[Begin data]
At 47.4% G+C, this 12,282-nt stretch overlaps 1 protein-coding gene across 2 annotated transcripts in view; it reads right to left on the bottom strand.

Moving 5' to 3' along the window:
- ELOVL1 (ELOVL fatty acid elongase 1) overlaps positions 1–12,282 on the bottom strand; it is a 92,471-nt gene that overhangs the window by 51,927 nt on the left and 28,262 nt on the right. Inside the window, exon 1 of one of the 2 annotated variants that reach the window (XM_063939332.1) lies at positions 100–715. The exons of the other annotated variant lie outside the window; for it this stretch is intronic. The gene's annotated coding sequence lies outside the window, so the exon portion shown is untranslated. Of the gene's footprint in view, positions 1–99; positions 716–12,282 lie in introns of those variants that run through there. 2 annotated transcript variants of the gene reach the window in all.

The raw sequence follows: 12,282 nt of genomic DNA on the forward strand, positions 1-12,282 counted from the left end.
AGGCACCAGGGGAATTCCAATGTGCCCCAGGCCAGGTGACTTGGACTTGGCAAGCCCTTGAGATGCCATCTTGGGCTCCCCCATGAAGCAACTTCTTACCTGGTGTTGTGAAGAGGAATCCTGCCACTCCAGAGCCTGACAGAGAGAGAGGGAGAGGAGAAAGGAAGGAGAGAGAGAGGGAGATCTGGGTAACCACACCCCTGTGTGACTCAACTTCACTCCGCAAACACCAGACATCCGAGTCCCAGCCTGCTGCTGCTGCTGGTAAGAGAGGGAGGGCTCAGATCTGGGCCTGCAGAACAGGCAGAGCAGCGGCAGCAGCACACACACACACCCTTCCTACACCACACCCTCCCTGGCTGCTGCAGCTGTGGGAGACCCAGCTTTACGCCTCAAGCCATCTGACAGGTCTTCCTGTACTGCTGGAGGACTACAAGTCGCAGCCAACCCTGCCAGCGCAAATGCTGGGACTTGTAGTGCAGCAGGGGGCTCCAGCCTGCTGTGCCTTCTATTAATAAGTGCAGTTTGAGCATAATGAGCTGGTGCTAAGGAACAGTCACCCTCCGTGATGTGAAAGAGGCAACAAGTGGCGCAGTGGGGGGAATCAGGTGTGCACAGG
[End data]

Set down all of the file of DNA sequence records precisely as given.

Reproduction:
At 47.4% G+C, this 12,282-nt stretch overlaps 1 protein-coding gene across 2 annotated transcripts in view; it reads right to left on the bottom strand.

Moving 5' to 3' along the window:
- ELOVL1 (ELOVL fatty acid elongase 1) overlaps positions 1–12,282 on the bottom strand; it is a 92,471-nt gene that overhangs the window by 51,927 nt on the left and 28,262 nt on the right. Inside the window, exon 1 of one of the 2 annotated variants that reach the window (XM_063939332.1) lies at positions 100–715. The exons of the other annotated variant lie outside the window; for it this stretch is intronic. The gene's annotated coding sequence lies outside the window, so the exon portion shown is untranslated. Of the gene's footprint in view, positions 1–99; positions 716–12,282 lie in introns of those variants that run through there. 2 annotated transcript variants of the gene reach the window in all.

The raw sequence follows: 12,282 nt of genomic DNA on the forward strand, positions 1-12,282 counted from the left end.
AGGCACCAGGGGAATTCCAATGTGCCCCAGGCCAGGTGACTTGGACTTGGCAAGCCCTTGAGATGCCATCTTGGGCTCCCCCATGAAGCAACTTCTTACCTGGTGTTGTGAAGAGGAATCCTGCCACTCCAGAGCCTGACAGAGAGAGAGGGAGAGGAGAAAGGAAGGAGAGAGAGAGGGAGATCTGGGTAACCACACCCCTGTGTGACTCAACTTCACTCCGCAAACACCAGACATCCGAGTCCCAGCCTGCTGCTGCTGCTGGTAAGAGAGGGAGGGCTCAGATCTGGGCCTGCAGAACAGGCAGAGCAGCGGCAGCAGCACACACACACACCCTTCCTACACCACACCCTCCCTGGCTGCTGCAGCTGTGGGAGACCCAGCTTTACGCCTCAAGCCATCTGACAGGTCTTCCTGTACTGCTGGAGGACTACAAGTCGCAGCCAACCCTGCCAGCGCAAATGCTGGGACTTGTAGTGCAGCAGGGGGCTCCAGCCTGCTGTGCCTTCTATTAATAAGTGCAGTTTGAGCATAATGAGCTGGTGCTAAGGAACAGTCACCCTCCGTGATGTGAAAGAGGCAACAAGTGGCGCAGTGGGGGGAATCAGGTGTGCACAGG